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The “Toxic Right-to-Know-Protection Act” will undo changes that have “seriously undermined the Toxics Release Inventory (TRI),” according to the statement. The TRI gives communities access to an online database describing what toxic chemicals are being released from nearby plants and refineries.
In December 2006, the Bush administration's EPA announced final rules that eased reporting requirements for the TRI, according to Pallone’s office. “These rules have significantly reduced the amount of information available to the public about toxic chemicals by eliminating detailed reports from facilities that release up to 2,000 pounds of chemicals every year, and facilities that manage up to 500 pounds of chemicals known to pose some of the worst threats to human health, including lead and mercury,” said the statement.
A recent Government Accountability Office (GAO) report indicates that the 2006 rule will allow more than 3,500 facilities to stop reporting detailed information about their toxic chemical releases and waste management practices. As a result, more than 22,000 of the nearly 90,000 TRI reports would no longer be available to hundreds of communities in states throughout the country, according to the GAO report.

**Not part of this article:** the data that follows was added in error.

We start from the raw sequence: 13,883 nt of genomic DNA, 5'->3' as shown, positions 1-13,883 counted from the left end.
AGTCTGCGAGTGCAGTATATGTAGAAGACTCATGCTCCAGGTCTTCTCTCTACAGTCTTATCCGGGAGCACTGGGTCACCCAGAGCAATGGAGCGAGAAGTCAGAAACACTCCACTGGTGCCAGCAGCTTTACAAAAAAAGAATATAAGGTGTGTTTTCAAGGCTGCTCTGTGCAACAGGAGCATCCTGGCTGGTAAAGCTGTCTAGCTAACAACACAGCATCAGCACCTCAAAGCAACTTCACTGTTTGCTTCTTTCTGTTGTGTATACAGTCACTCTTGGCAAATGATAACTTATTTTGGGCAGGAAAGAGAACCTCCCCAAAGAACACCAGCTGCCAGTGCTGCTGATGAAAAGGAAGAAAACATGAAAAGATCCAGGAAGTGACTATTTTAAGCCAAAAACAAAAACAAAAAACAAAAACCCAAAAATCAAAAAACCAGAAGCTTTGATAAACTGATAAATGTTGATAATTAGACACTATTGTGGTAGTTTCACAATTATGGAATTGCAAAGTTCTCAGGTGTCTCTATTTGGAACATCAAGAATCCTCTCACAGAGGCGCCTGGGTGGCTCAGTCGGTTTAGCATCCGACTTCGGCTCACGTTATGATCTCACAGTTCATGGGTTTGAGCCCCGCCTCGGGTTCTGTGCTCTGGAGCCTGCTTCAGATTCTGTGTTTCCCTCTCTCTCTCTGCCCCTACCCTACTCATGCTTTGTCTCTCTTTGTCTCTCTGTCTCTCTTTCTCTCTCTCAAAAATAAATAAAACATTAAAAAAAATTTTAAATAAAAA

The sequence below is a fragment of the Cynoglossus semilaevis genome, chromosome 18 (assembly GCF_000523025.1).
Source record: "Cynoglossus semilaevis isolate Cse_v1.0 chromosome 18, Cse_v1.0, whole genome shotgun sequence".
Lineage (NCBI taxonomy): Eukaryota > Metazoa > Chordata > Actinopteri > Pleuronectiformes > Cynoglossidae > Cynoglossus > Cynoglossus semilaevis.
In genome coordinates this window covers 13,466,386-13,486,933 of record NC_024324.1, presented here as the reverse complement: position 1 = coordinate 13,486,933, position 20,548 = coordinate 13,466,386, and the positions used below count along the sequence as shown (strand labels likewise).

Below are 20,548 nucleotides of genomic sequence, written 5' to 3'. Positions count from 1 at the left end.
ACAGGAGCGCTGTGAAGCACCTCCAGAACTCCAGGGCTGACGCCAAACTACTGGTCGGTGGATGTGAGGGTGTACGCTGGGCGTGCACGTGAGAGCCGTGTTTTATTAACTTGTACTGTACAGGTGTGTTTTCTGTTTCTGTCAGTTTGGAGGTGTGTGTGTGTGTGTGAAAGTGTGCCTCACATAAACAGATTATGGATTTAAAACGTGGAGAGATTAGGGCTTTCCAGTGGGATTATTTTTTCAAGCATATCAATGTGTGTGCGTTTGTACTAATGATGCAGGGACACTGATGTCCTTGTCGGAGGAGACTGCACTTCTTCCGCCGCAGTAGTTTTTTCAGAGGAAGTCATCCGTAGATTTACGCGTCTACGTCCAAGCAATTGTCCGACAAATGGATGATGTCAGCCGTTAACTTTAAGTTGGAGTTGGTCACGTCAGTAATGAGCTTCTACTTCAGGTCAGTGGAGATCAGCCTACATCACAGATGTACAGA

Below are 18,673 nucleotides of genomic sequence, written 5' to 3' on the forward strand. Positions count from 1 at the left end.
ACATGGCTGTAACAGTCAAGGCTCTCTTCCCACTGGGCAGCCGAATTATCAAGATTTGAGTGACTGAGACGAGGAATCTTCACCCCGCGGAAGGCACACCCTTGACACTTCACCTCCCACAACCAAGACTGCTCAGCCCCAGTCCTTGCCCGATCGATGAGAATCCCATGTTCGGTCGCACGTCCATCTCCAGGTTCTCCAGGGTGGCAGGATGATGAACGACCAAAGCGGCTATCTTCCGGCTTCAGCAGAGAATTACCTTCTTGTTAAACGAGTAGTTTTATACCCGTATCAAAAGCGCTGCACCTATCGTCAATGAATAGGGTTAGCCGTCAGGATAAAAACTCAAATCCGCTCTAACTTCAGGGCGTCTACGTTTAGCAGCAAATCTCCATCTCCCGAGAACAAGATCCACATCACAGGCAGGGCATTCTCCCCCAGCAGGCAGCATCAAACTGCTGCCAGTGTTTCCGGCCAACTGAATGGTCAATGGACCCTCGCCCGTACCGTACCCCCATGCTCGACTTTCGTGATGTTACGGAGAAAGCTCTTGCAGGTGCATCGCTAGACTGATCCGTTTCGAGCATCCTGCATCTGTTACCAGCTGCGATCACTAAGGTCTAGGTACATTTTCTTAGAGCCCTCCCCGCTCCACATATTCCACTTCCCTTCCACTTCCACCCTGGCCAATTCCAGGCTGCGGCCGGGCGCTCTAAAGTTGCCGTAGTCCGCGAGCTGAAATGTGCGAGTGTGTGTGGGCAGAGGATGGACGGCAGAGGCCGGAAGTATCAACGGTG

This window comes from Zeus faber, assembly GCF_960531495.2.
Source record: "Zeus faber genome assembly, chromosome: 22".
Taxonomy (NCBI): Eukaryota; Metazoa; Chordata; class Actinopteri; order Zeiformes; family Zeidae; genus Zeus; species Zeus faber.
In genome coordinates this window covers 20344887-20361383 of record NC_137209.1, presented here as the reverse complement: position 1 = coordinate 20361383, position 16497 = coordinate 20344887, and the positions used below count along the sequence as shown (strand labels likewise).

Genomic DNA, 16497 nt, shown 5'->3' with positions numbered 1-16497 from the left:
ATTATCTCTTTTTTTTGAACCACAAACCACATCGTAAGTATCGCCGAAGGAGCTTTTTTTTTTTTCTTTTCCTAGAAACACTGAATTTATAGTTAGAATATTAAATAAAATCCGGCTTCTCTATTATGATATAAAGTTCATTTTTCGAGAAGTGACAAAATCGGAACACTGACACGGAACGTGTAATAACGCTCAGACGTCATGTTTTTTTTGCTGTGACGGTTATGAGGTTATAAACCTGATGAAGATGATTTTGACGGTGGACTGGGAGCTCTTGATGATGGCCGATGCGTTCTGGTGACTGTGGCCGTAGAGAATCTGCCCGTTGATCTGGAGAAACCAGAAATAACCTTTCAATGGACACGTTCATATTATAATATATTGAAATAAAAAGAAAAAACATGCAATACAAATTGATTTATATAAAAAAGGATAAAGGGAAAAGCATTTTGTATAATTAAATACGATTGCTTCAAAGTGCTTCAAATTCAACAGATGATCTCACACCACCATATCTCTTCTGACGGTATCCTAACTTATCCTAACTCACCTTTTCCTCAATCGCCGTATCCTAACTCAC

Pallone’s proposed legislation codifies the more stringent reporting requirements that were in place before the Bush administration adjusted them in 2006. By codifying these requirements, future administrations would be unable to change the guidelines again without the approval of Congress, according to Pallone.
"Communities have a right to know what kinds of chemicals are being dumped in their backyards," Pallone said. "With the weakening of TRI rules under the Bush administration, communities have lost a lot of power to hold companies accountable. This legislation puts people before polluters, and once again arms communities with the information they need to protect their neighborhoods. With a new administration in place, I am optimistic that this is something we can get done this year."
Scientists have developed a large body of evidence indicating that exposure to industrial chemicals is widespread among Americans, according to Pallone’s statement. A study by the Centers for Disease Control (CDC) found more than 100 chemicals present in blood and urine samples of average Americans. A National Academies of Science panel found 25 percent of developmental and neurological problems in children were due to the interplay between exposure to chemicals and genetic factors, and a three percent of the problems were due to chemical exposure alone.
The TRI program has been proven to encourage companies to voluntarily reduce their chemical releases, according to Pallone. Overall toxic releases have dropped by 59 percent since the program began in 1986, according to his statement..
The New Jersey congressman, who is serving his 11th full term in the House, was joined by 17 of his colleagues in introducing the bill. Pallone represents New Jersey’s Sixth Congressional District, which covers most of Middlesex County, as well as the Bayshore and oceanfront areas of Monmouth County, the township of Plainfield in Union County and Franklin in Somerset County.
In early February, Pallone introduced legislation in the House that would reinstate a Superfund tax “to ensure polluters, not taxpayers, pay for the cleanup of all Superfund sites,” according to a press release from his office.